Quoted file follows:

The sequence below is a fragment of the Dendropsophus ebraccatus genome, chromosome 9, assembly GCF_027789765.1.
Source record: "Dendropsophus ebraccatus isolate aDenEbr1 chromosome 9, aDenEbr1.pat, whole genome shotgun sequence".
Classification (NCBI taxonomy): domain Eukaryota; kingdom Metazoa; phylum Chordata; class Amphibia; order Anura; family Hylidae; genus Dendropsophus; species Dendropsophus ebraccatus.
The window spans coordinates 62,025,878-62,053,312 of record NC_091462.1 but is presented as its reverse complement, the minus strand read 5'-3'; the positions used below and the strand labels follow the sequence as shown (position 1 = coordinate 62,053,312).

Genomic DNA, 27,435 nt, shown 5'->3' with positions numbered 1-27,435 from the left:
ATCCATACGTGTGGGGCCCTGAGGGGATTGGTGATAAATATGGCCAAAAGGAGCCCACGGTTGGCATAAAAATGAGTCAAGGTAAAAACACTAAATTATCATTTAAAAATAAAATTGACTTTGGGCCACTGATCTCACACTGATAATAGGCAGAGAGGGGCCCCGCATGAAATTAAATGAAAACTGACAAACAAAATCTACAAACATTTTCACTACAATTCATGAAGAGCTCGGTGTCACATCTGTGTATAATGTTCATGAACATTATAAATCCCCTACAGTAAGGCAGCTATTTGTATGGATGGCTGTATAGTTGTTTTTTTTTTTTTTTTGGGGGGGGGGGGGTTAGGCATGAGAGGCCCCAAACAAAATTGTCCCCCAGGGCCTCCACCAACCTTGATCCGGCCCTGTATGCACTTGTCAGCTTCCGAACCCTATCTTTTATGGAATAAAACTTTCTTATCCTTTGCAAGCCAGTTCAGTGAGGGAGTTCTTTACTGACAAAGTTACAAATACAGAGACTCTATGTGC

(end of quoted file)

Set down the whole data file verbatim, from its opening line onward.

The sequence below is a fragment of the Dendropsophus ebraccatus genome, chromosome 9, assembly GCF_027789765.1.
Source record: "Dendropsophus ebraccatus isolate aDenEbr1 chromosome 9, aDenEbr1.pat, whole genome shotgun sequence".
Classification (NCBI taxonomy): domain Eukaryota; kingdom Metazoa; phylum Chordata; class Amphibia; order Anura; family Hylidae; genus Dendropsophus; species Dendropsophus ebraccatus.
The window spans coordinates 62,025,878-62,053,312 of record NC_091462.1 but is presented as its reverse complement, the minus strand read 5'-3'; the positions used below and the strand labels follow the sequence as shown (position 1 = coordinate 62,053,312).

Genomic DNA, 27,435 nt, shown 5'->3' with positions numbered 1-27,435 from the left:
ATCCATACGTGTGGGGCCCTGAGGGGATTGGTGATAAATATGGCCAAAAGGAGCCCACGGTTGGCATAAAAATGAGTCAAGGTAAAAACACTAAATTATCATTTAAAAATAAAATTGACTTTGGGCCACTGATCTCACACTGATAATAGGCAGAGAGGGGCCCCGCATGAAATTAAATGAAAACTGACAAACAAAATCTACAAACATTTTCACTACAATTCATGAAGAGCTCGGTGTCACATCTGTGTATAATGTTCATGAACATTATAAATCCCCTACAGTAAGGCAGCTATTTGTATGGATGGCTGTATAGTTGTTTTTTTTTTTTTTTTGGGGGGGGGGGGGTTAGGCATGAGAGGCCCCAAACAAAATTGTCCCCCAGGGCCTCCACCAACCTTGATCCGGCCCTGTATGCACTTGTCAGCTTCCGAACCCTATCTTTTATGGAATAAAACTTTCTTATCCTTTGCAAGCCAGTTCAGTGAGGGAGTTCTTTACTGACAAAGTTACAAATACAGAGACTCTATGTGC